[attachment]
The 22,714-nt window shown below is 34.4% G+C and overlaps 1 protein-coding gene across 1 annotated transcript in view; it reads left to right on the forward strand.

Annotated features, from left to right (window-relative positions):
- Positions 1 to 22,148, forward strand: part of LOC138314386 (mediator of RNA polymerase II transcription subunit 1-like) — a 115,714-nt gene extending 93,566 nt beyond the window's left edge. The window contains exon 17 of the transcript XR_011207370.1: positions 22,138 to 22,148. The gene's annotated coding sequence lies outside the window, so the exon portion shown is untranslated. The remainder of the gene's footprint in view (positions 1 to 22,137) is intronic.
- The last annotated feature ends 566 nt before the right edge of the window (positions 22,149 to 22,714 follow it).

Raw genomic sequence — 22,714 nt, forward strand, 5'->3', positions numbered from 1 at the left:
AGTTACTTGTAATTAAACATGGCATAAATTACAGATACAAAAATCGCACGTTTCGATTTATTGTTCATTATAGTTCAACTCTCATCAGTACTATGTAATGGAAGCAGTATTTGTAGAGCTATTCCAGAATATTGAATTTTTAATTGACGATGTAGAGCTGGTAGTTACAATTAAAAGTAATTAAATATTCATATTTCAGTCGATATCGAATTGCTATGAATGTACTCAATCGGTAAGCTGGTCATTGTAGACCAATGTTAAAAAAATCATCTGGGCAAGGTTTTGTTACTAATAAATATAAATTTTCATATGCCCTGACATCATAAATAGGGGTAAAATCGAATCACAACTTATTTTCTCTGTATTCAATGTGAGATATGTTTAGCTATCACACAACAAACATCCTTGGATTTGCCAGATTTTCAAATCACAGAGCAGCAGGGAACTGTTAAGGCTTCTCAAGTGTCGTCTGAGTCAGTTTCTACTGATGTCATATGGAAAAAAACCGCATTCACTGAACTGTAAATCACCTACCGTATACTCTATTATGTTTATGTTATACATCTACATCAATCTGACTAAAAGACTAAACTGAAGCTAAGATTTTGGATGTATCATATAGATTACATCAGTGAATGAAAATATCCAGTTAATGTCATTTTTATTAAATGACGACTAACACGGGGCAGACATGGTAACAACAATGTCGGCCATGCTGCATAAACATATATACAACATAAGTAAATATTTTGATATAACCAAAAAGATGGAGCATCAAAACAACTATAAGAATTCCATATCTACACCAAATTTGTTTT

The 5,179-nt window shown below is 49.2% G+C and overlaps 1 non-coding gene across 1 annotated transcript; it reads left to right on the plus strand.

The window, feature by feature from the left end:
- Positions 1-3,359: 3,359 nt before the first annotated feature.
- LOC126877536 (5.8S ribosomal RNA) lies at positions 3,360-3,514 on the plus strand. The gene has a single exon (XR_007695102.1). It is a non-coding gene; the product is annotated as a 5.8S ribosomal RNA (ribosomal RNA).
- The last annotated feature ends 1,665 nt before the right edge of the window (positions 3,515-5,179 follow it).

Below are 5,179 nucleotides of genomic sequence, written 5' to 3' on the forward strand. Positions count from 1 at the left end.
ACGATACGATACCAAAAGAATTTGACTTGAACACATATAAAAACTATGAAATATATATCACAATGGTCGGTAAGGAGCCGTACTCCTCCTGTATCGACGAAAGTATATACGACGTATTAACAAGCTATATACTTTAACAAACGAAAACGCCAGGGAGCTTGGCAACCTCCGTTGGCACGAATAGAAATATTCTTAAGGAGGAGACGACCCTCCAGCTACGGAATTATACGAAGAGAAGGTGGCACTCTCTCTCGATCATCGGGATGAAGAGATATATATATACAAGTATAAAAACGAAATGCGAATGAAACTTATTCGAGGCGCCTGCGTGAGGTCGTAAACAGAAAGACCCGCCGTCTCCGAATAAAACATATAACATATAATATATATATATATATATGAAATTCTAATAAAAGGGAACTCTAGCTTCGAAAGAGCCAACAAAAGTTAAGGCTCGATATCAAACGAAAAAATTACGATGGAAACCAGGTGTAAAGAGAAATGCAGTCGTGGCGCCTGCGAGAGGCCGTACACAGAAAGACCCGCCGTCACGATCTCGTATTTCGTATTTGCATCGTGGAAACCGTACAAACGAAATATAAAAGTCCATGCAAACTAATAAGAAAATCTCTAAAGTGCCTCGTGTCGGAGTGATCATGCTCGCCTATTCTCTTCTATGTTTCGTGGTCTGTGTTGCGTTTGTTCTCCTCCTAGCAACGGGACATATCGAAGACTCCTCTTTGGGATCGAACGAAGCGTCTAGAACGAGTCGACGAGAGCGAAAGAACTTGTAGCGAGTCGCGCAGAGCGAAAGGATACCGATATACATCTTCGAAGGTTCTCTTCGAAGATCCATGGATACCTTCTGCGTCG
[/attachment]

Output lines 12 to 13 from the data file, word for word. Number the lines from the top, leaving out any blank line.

Below are 5,179 nucleotides of genomic sequence, written 5' to 3' on the forward strand. Positions count from 1 at the left end.
ACGATACGATACCAAAAGAATTTGACTTGAACACATATAAAAACTATGAAATATATATCACAATGGTCGGTAAGGAGCCGTACTCCTCCTGTATCGACGAAAGTATATACGACGTATTAACAAGCTATATACTTTAACAAACGAAAACGCCAGGGAGCTTGGCAACCTCCGTTGGCACGAATAGAAATATTCTTAAGGAGGAGACGACCCTCCAGCTACGGAATTATACGAAGAGAAGGTGGCACTCTCTCTCGATCATCGGGATGAAGAGATATATATATACAAGTATAAAAACGAAATGCGAATGAAACTTATTCGAGGCGCCTGCGTGAGGTCGTAAACAGAAAGACCCGCCGTCTCCGAATAAAACATATAACATATAATATATATATATATATATGAAATTCTAATAAAAGGGAACTCTAGCTTCGAAAGAGCCAACAAAAGTTAAGGCTCGATATCAAACGAAAAAATTACGATGGAAACCAGGTGTAAAGAGAAATGCAGTCGTGGCGCCTGCGAGAGGCCGTACACAGAAAGACCCGCCGTCACGATCTCGTATTTCGTATTTGCATCGTGGAAACCGTACAAACGAAATATAAAAGTCCATGCAAACTAATAAGAAAATCTCTAAAGTGCCTCGTGTCGGAGTGATCATGCTCGCCTATTCTCTTCTATGTTTCGTGGTCTGTGTTGCGTTTGTTCTCCTCCTAGCAACGGGACATATCGAAGACTCCTCTTTGGGATCGAACGAAGCGTCTAGAACGAGTCGACGAGAGCGAAAGAACTTGTAGCGAGTCGCGCAGAGCGAAAGGATACCGATATACATCTTCGAAGGTTCTCTTCGAAGATCCATGGATACCTTCTGCGTCG